The organization of People With Disabilities (PWD) of Maguindanao Province engaged the Office of the Presidential Adviser on the Peace Process (OPAPP) in a 2-day forum on the broader peace process and other specific issues related to the Bangsamoro Basic Law (BBL). Initially, the PWD point persons expressed their desire to be updated on the BBL, as they lament being relegated to the margins in the whole issues surrounding the peace process. Finally, their long wait was answered through the forum, “Maguindanao Peace and Security Forum: Linking Normalization Program with Local Risk Reduction and Management Mechanisms”, last November 12-13, 2015 in Koronadal City, South Cotabato.
Organized by the Pro PolitiCS for Peace project of the Institute for Autonomy and Governance (IAG), the forum brought together 80 PWDs and their partner provincial DSWD supervisors from the 36 constituent municipalities of Maguindanao Province plus Cotabato City.
The forum was in line with the larger program to mainstream the participation of PWDs in the broader peace process. It gathered the members of the Provincial Disaster Risk Reduction and Management Council (PDRRMC), and PWD to link with the Joint Normalization Council (JNC). Specifically, the discussion focused on the unique challenges facing the PWDs during man-made disasters such as an armed-conflict situation.
Dr. Maureen Ava Mata, Board Member of Alyansa ng May Kapansanang Pinoy, Inc. (AKAP Pinoy) enjoined the participants to exert effort to come out and participate in the goings-on of the government and the peace process in particular. She stressed that the PWDs have much to contribute to good governance saying, “…meron lang tayo kakulangan sa ating katawan; ngunit buong-buo ang ating pag-iisip (We only lack some physical parts of our body; but our mental capability is intact”.
Further Dr. Mata, who lost a leg due to bone cancer, enjoined the participants: Sa mga may kapansanan…please, please mag-isip po tayo nang tama. Magkaroon po tayo ng active participation sa mga pamayanan natin. Ngunit, dapat nagbabasa din tayo. Dapat, nagtatanong din tayo, kung ano ba ang meron at ano ba ang dapat. Makipagtulungan po tayo sa mga social workers natin. Makipagtulungan po tayo sa ating gobyerno (To all persons with disabilities, please think rightly. Let us manifest active participation among our localities. We should always read, and ask what is happening and what needs to be done. Let us work with our social workers. Let us work with the government).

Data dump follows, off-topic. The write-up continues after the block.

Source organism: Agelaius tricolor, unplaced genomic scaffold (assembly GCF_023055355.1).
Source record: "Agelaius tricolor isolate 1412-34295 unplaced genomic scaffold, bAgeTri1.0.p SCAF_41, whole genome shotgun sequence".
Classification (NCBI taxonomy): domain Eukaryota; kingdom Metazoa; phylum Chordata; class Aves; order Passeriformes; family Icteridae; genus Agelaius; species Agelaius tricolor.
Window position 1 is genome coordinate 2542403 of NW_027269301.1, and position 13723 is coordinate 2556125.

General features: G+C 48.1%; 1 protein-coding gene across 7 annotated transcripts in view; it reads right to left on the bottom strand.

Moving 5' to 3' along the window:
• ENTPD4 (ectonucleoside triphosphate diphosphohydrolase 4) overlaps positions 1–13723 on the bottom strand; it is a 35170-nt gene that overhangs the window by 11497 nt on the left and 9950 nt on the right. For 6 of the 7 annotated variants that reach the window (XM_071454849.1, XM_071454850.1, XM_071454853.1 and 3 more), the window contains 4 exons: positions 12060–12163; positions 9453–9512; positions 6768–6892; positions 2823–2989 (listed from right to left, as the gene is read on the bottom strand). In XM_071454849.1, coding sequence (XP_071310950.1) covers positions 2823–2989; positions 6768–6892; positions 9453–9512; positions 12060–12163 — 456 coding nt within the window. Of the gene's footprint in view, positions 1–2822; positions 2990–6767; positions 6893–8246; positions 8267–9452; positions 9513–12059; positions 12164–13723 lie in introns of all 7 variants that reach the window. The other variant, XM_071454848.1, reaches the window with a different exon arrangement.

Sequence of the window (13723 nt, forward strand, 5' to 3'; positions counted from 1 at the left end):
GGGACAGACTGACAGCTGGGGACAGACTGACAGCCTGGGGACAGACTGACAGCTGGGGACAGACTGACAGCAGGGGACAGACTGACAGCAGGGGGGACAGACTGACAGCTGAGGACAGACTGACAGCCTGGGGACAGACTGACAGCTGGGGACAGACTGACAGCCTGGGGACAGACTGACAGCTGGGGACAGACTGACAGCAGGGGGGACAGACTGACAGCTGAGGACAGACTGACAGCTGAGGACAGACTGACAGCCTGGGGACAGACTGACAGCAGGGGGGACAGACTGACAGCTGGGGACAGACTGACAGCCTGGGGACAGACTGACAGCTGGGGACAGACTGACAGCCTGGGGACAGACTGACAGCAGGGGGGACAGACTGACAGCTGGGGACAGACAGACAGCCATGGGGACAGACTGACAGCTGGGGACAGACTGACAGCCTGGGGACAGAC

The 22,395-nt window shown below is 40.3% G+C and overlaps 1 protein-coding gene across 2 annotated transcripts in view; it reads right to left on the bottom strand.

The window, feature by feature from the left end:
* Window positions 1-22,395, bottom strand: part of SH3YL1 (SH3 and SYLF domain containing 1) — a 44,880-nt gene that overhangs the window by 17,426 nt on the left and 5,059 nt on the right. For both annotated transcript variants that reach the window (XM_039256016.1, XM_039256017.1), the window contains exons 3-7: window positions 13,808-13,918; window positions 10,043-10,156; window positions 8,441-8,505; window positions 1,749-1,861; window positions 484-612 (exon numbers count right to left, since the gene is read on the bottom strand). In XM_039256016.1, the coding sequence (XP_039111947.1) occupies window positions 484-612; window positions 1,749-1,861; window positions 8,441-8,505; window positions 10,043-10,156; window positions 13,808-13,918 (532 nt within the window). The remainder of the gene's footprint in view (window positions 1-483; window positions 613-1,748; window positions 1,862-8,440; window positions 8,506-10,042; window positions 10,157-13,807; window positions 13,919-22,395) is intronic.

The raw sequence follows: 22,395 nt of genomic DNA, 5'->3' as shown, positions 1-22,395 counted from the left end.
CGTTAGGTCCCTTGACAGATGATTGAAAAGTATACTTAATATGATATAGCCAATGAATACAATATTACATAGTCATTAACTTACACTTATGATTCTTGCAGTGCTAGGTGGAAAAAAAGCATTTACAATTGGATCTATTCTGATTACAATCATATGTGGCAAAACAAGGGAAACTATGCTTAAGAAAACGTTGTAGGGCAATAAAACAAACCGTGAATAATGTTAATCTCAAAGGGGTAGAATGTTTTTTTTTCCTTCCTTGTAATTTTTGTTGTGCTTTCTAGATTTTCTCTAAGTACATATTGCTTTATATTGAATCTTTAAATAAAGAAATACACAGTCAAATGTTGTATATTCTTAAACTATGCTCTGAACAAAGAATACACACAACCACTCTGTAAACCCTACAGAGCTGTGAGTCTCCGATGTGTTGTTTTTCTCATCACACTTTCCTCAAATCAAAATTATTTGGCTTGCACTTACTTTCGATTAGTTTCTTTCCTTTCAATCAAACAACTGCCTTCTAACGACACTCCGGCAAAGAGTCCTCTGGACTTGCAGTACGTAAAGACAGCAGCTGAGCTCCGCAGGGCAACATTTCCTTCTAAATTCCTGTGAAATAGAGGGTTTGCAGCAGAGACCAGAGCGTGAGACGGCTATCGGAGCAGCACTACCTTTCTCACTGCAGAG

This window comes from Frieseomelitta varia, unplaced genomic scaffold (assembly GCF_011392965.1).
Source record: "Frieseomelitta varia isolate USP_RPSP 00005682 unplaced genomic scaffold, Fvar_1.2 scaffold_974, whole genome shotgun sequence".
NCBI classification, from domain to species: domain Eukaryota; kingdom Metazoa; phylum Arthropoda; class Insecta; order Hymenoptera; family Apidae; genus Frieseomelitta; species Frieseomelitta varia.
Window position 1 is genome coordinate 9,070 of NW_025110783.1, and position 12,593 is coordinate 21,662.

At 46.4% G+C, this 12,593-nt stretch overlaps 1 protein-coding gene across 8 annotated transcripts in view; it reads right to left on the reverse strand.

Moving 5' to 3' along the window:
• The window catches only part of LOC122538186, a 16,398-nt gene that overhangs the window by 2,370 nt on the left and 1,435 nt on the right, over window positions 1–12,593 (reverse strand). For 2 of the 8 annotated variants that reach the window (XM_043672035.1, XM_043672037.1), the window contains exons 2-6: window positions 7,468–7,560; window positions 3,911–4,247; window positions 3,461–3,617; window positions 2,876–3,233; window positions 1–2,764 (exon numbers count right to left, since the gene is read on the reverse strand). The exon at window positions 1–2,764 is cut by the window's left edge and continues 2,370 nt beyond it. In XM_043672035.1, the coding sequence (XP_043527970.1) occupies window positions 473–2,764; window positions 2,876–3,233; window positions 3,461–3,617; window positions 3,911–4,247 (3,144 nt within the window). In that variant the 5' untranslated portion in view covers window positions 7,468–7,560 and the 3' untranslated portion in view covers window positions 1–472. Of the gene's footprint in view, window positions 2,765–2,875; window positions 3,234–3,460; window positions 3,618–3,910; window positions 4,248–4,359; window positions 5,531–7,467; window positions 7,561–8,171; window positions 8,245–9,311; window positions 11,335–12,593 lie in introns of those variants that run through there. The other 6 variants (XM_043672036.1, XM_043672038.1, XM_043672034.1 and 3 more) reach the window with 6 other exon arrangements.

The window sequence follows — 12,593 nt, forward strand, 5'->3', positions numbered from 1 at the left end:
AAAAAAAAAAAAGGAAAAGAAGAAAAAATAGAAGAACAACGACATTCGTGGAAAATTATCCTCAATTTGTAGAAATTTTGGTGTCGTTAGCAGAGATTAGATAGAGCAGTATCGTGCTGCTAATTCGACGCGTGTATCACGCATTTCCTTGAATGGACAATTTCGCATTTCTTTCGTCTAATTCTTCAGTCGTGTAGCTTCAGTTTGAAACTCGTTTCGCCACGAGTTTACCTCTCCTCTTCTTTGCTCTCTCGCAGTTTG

Atty. Al Julkipli, a member of the legal team of the GPH Peace Panel engaged the participants in a lengthy and substantive presentation of the whys and hows of the GPH-MILF Peace Process. He reported that both the Senate and the Lower House are confident that they would be able to pass the Bangsamoro Basic Law (BBL) on the deadline, December 16, 2015. Asked if the basic services especially for PWDs will be diminished if the BBL is signed and implemented, he pointed that the basic services of the government will not be abolished or diminished. Although some offices may be abolished or affected during the transition, nonetheless the social services and health are considered frontline services. According to him, these are among the last agencies that will be affected during the transition, leading to the establishment and regular functions of the new regional government.
Some questions pertained to actual implementation of law and order: How can the BBL address the problems of rido, graft and corruption, and illegal drugs? Atty. Julkipli answered that the problem of rido (clan feuds) should be understood beyond the capabilities of the BBL, as this requires behaviour change among the Bangsamoro societies. However, the architecture of peace and order of the BBL can collaborate with all the other mechanisms of the government in maintaining the security of the region should threats to security that may be brought on by rido and other conflicts occur. He further explained that the same could be said of corruption and illegal drugs problem. The BBL cannot solve these problems alone, as these are national and even international problems already. Nonetheless, the BBL can strengthen the system and the existing structure towards more effective governance against corruption and illegal drugs.
Mr. Alexander Manuel, the Provincial Disaster Risk Reduction and Management Officer (PDRRMO), provided the input on the last day. He presented the provincial disaster management plan, where the participants discovered that the concerns of PWDs during armed conflicts are not specifically mainstreamed in the scheme. They suggested that the provincial framework for disaster management should be enhanced to include armed-conflict as part of provincial disasters that should be managed proactively. The PWDs indicated their willingness to collaborate with the PDRRMC to revisit and enhance the provincial disaster management scheme.